When I reexamined Sleeping Tigers, enough time had passed for me to see it in a cold-blooded, critical way. I understood why the editors had turned it down. There were places where the plot dragged or became derailed by side characters who really had nothing to do with the story. There was some strained, self-conscious writing. Some of the images weren't as fresh or funny as I wanted them to be.

Decades ago, editors might have taken a chance on this book and bought it, then worked with me to rewrite it. That hardly ever happens anymore. Now, publishing houses are short-staffed, editors are harried, and money is tight.

After tearing apart the novel and rewriting it, I had to figure out what to do with my new draft. Take it back to my agent? He's currently sending another novel of mine around to publishers, plus I have a third novel nearly complete that I'd like him to send out as well. I didn't want to overload the poor guy.

Plus, having been through the traditional publishing process before, I knew that it would take two or three years after the book was accepted for it to be published. Did I really want to wait that long? No.

Finally, a good friend of mine, Terri Giuliano Long, who published her own well-received novel, In Leah's Wake -- a book that falls into the same basic category of commercial women's fiction as Sleeping Tigers -- convinced me to try publishing the book myself using CreateSpace.

I went on the CreateSpace website, saw that designing and publishing the book on my own could cost less than taking a class at the local community college, and clicked the necessary buttons. If nothing else, I thought that doing this would be tantamount to giving myself a crash course in digital publishing, social media, and publicity -- a course that could be valuable no matter how I publish more books in the future. The reality is that every writer now has to be her own publicist.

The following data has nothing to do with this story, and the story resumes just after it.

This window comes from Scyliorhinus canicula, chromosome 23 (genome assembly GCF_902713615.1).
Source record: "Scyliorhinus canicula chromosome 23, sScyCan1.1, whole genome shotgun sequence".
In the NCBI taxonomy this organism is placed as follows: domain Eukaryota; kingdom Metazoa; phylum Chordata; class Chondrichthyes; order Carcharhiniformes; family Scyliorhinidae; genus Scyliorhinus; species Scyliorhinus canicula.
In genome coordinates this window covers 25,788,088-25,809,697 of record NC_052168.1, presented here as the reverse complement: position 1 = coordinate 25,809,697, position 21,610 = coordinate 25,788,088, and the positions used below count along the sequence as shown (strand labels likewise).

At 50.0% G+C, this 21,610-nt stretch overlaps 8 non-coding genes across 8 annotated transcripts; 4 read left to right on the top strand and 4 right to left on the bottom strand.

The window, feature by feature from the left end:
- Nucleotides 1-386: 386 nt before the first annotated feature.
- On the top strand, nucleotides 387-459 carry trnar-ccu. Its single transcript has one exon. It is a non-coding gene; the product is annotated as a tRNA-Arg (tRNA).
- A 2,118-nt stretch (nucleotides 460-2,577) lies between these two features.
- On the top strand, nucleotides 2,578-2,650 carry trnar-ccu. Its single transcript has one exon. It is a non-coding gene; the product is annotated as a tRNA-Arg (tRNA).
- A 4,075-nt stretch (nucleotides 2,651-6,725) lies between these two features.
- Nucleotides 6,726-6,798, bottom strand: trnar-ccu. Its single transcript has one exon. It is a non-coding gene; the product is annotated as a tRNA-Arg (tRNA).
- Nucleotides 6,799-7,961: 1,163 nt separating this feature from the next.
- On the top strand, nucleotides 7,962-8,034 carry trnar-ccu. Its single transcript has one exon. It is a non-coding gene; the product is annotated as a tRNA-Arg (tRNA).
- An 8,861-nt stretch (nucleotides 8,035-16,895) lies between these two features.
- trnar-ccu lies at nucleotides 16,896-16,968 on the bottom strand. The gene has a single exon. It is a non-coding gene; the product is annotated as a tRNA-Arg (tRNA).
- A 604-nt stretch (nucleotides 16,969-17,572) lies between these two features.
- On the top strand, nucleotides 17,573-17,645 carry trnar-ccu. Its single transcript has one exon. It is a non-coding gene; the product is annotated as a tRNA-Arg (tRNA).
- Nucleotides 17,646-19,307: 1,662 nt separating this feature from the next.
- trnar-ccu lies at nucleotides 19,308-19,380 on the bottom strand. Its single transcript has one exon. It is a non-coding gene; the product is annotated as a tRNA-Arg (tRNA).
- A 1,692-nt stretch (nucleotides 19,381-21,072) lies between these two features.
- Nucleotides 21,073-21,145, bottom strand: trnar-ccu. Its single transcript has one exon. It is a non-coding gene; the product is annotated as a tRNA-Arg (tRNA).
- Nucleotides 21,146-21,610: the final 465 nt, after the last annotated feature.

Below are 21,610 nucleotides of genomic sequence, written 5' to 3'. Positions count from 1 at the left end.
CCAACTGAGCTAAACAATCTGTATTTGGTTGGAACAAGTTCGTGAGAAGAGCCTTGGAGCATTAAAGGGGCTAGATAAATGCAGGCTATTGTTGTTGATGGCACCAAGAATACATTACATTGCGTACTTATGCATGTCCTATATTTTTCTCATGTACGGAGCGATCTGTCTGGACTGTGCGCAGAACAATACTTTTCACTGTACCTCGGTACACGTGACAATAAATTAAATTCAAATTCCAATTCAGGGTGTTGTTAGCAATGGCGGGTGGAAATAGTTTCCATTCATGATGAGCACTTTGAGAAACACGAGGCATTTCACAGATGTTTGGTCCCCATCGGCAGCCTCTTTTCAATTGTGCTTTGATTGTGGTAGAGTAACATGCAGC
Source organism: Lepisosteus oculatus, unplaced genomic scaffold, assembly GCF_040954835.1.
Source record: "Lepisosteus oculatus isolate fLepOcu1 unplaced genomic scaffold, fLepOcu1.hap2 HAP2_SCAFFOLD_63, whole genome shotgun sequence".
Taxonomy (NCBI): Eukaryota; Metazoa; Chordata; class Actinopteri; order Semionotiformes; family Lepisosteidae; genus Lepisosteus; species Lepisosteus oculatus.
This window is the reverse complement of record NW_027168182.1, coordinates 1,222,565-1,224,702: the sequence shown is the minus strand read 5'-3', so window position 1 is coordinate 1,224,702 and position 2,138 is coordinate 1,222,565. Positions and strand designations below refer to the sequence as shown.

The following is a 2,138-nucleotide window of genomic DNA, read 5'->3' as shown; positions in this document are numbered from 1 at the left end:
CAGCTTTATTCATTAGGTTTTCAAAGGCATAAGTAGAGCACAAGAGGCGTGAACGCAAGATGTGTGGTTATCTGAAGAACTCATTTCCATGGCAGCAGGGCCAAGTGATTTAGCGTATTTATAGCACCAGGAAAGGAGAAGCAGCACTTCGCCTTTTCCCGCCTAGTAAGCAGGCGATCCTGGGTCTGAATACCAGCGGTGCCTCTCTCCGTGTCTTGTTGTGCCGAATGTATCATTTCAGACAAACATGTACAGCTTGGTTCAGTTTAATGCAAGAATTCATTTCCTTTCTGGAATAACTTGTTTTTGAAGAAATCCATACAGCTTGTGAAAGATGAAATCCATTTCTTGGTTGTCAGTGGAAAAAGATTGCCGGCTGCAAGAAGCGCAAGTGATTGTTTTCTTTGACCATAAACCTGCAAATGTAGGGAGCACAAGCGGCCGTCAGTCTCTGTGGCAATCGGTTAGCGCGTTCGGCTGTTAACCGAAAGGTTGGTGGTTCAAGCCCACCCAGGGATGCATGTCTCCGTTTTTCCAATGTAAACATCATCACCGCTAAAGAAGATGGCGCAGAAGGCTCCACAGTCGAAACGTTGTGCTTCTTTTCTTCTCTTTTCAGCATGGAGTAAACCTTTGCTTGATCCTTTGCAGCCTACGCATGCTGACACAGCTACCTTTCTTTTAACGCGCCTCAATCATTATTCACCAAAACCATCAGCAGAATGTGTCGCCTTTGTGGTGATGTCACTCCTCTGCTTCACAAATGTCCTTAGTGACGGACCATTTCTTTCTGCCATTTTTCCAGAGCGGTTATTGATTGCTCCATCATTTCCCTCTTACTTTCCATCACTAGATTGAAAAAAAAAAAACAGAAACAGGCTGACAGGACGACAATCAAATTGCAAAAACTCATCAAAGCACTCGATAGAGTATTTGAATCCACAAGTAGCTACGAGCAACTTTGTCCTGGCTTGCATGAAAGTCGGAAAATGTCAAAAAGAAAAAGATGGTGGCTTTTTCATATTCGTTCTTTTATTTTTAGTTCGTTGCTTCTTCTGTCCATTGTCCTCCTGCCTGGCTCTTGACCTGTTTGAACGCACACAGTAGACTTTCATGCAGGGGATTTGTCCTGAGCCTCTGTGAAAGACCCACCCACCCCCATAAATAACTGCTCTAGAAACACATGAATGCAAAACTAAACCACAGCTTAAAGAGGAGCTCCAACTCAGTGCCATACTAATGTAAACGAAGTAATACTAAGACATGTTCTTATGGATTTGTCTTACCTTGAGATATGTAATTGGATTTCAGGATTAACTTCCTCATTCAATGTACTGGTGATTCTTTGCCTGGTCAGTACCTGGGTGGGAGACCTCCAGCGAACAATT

Publishing Sleeping Tigers through CreateSpace was easy, cheap, and efficient. The staff was remarkably helpful and willing to stay on the phone for as long as I had questions. The process was as user-friendly as sitting in your friend's living room and drinking tea. Or maybe even Merlot.

Still, when my first box of books arrived -- a scant seven weeks after starting the process -- I immediately got cold feet. Who am I to think that my novel is good enough to be published? Am I now as pathetic as those street poets I used to see in Berkeley, peddling their sappy, mistake-laden chapbooks for a dollar a copy? And how the hell does a writer act as her own publicist?

To make matters worse, it wasn't until after clicking on CreateSpace that I started to think about my good friend here in town, who owns Jabberwocky, one of my favorite independent bookstores. She held the book launch for my memoir, and it was as grand a party as I could have hoped for; she does an incredible job of hand-selling authors she likes. For many years, Jabberwocky has provided a lively space for readers and writers like me to enjoy each other's company, but Amazon has hit her hard. CreateSpace is an Amazon company.

On my website, I offer people a button that will take them to the independent bookstore of their choice if they want to buy my book locally. Still, I worry that, by publishing Sleeping Tigers with an Amazon company, I've hammered yet another nail into the coffin of my favorite indie bookstores.

At the same time, I'm thrilled to have this option. The characters in Sleeping Tigers refused to die because they had a story to tell -- a story I love, and one that I hope readers will love, too. And, in the end, that's why writers write, isn't it? Not for money or glory -- admittedly nice perks -- but for this simple reason: we want to share our stories.